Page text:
Researchers from the Tokyo Medical and Dental University developed a convolutional neural network (CNN) using the GoogLeNet architecture, training the algorithm on nearly 500 ultrasound images of both benign and malignant breast masses. The researchers then tested the algorithm on a novel test data set which included images of 48 benign masses and 72 malignancies. In addition to running the test data through the AI network, the researchers also recruited three trained radiologists to review and interpret the images. They then measured the sensitivity, specificity, accuracy, and area under the receiver operating characteristic curve (AUC) for both the algorithm and the physicians.
When compared to the radiologists, the group found that the AI program performed as well as, or even better than the doctors on diagnosing the two types of breast masses. They noted that the algorithm demonstrated:
The researchers concluded that this deep learning network showed high diagnostic performance-and could be used to augment radiologists’ capabilities in order to better detect breast mass malignancies in patients in the future.
Diagnosing Appendicitis: CT vs. MRI
When patients present with severe abdominal pain, emergency physicians generally rely on CT scans to diagnose-or rule out-appendicitis. In a new study in the Journal of Magnetic Resonance Imaging, researchers from BerbeeWalsh Department of Emergency Medicine and the University of Wisconsin-Madison, compared CT to MRI to see if MRI has the required sensitivity to be used in CT’s stead when dealing with appendicitis or other abdominopelvic pathologies.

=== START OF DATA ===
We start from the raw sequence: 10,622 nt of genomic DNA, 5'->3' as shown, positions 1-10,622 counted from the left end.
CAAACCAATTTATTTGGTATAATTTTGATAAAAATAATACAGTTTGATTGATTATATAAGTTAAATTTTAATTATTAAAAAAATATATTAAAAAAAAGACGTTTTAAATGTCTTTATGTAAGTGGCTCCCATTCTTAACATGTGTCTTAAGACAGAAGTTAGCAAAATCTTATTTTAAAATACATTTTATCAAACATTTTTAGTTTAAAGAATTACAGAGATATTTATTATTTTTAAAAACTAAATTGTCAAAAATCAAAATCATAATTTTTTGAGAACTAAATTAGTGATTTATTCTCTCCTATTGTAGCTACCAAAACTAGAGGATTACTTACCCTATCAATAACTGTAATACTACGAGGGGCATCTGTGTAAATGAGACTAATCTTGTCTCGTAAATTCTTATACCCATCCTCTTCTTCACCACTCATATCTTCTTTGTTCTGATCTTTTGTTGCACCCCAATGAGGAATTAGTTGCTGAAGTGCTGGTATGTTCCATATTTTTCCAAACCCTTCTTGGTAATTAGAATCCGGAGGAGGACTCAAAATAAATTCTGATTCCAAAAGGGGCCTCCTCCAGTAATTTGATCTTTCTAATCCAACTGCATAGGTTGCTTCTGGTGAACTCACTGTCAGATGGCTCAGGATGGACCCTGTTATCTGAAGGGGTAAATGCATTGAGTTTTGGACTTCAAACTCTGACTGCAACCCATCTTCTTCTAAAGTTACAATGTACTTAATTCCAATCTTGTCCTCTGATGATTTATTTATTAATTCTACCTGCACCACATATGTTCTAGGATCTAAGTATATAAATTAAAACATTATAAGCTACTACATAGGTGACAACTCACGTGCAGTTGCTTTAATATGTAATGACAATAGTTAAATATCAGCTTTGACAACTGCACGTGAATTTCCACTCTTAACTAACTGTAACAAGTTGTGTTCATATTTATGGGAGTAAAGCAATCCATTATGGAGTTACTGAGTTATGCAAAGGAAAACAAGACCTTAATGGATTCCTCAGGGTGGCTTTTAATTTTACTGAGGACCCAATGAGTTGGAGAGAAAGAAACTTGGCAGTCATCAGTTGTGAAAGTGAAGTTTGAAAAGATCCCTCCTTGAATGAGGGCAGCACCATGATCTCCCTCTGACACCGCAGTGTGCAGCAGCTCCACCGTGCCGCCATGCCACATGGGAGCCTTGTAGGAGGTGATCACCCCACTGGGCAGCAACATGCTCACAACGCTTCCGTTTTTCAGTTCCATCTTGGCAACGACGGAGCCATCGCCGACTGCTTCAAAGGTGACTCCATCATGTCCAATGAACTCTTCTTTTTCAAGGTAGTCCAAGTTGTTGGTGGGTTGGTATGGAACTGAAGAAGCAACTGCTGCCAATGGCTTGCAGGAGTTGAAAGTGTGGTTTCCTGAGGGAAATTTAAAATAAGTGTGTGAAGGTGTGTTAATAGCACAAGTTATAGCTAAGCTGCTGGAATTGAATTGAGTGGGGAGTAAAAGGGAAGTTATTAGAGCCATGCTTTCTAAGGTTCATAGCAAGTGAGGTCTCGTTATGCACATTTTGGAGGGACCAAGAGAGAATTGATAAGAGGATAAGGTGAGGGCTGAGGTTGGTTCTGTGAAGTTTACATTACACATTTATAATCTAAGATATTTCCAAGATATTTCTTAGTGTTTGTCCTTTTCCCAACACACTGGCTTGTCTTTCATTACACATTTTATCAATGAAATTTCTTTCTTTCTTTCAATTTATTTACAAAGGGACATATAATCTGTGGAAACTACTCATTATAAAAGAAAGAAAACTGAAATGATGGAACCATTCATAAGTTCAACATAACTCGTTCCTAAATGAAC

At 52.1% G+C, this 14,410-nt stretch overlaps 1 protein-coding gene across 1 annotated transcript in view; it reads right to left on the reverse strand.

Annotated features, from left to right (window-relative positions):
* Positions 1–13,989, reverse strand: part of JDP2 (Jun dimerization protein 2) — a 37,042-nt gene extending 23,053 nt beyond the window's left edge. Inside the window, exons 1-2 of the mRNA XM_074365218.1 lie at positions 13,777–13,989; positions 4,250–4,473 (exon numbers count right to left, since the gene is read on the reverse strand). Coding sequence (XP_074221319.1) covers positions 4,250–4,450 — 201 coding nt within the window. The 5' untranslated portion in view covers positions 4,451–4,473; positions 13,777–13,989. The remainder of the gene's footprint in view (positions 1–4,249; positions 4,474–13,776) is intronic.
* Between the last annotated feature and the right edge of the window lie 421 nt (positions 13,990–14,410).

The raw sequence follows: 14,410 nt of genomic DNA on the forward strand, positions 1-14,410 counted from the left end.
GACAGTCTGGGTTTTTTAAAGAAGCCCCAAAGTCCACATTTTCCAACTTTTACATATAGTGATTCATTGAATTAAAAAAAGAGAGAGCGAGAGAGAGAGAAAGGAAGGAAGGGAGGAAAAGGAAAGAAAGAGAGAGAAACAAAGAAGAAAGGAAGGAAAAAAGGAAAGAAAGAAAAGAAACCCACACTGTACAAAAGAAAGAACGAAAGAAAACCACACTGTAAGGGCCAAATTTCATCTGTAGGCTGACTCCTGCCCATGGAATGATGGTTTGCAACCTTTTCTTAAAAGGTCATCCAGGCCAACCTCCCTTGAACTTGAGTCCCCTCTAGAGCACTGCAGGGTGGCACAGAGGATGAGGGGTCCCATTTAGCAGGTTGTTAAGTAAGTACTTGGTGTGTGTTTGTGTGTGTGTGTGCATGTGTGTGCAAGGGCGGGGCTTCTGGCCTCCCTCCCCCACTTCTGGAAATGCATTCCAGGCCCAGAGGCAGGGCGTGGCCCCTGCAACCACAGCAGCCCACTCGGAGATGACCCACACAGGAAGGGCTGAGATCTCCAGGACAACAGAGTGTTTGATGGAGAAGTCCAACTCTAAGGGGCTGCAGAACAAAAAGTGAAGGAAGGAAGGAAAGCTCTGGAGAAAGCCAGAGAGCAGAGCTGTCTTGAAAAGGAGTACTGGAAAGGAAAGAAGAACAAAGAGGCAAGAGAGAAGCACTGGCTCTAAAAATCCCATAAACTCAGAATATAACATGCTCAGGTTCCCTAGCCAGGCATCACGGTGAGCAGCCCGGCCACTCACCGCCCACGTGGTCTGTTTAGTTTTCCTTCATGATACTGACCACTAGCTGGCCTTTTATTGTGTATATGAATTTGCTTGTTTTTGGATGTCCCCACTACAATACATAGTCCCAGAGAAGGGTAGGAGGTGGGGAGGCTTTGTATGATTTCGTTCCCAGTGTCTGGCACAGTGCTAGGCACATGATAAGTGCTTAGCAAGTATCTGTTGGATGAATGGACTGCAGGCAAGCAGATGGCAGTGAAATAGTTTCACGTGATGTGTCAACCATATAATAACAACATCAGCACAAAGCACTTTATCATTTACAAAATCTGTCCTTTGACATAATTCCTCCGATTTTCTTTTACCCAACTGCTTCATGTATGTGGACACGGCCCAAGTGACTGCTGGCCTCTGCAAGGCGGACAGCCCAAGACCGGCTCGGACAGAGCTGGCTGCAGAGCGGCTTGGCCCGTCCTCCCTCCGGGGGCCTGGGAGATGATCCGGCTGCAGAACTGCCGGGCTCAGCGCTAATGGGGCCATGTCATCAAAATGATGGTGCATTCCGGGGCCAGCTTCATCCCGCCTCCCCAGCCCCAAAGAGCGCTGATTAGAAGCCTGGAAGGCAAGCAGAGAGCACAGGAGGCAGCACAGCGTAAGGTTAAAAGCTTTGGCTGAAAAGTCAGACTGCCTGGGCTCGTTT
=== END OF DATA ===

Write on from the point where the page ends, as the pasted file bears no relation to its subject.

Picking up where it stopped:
The researchers used CT and MR images from 113 patients over the age of 12 years suspected of having appendicitis after coming to the emergency room and complaining of abdominal pain. The group recruited three radiologists to separately review and interpret the images, using a standard case report form to outline their diagnoses. The researchers then convened an expert panel to do a chart review of those case report forms in order to determine final diagnoses.
When the group measured sensitivity, as well as the sensitivity for consensus reads, for noncontrast-enhanced MRI, contrast-enhanced MRI, and CT for acute diagnoses, they found the following:
The researchers concluded that contrast-enhanced MRI demonstrated similar sensitivity to CT when diagnosing abdominopelvic pathology, including appendicitis-suggesting that emergency departments can rely on this technique over CT, reducing exposure to unnecessary ionizing radiation to patients.